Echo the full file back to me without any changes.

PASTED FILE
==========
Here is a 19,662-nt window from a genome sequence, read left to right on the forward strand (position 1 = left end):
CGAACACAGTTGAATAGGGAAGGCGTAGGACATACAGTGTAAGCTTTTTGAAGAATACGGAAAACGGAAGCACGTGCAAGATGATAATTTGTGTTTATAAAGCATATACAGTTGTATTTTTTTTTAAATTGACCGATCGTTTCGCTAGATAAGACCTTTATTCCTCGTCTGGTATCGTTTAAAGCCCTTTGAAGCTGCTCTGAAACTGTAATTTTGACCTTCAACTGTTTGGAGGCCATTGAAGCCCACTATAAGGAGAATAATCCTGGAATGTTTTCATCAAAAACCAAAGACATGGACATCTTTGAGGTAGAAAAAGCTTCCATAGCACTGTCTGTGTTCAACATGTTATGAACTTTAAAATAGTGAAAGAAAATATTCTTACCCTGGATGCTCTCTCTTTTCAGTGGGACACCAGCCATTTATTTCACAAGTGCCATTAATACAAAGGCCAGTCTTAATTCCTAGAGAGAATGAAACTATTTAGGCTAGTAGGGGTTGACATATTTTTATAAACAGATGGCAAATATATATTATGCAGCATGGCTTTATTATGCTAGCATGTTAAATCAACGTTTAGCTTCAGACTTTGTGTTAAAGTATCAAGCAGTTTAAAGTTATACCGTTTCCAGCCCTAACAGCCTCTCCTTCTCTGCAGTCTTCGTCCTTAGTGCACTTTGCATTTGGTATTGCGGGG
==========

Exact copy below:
Here is a 19,662-nt window from a genome sequence, read left to right on the forward strand (position 1 = left end):
CGAACACAGTTGAATAGGGAAGGCGTAGGACATACAGTGTAAGCTTTTTGAAGAATACGGAAAACGGAAGCACGTGCAAGATGATAATTTGTGTTTATAAAGCATATACAGTTGTATTTTTTTTTAAATTGACCGATCGTTTCGCTAGATAAGACCTTTATTCCTCGTCTGGTATCGTTTAAAGCCCTTTGAAGCTGCTCTGAAACTGTAATTTTGACCTTCAACTGTTTGGAGGCCATTGAAGCCCACTATAAGGAGAATAATCCTGGAATGTTTTCATCAAAAACCAAAGACATGGACATCTTTGAGGTAGAAAAAGCTTCCATAGCACTGTCTGTGTTCAACATGTTATGAACTTTAAAATAGTGAAAGAAAATATTCTTACCCTGGATGCTCTCTCTTTTCAGTGGGACACCAGCCATTTATTTCACAAGTGCCATTAATACAAAGGCCAGTCTTAATTCCTAGAGAGAATGAAACTATTTAGGCTAGTAGGGGTTGACATATTTTTATAAACAGATGGCAAATATATATTATGCAGCATGGCTTTATTATGCTAGCATGTTAAATCAACGTTTAGCTTCAGACTTTGTGTTAAAGTATCAAGCAGTTTAAAGTTATACCGTTTCCAGCCCTAACAGCCTCTCCTTCTCTGCAGTCTTCGTCCTTAGTGCACTTTGCATTTGGTATTGCGGGG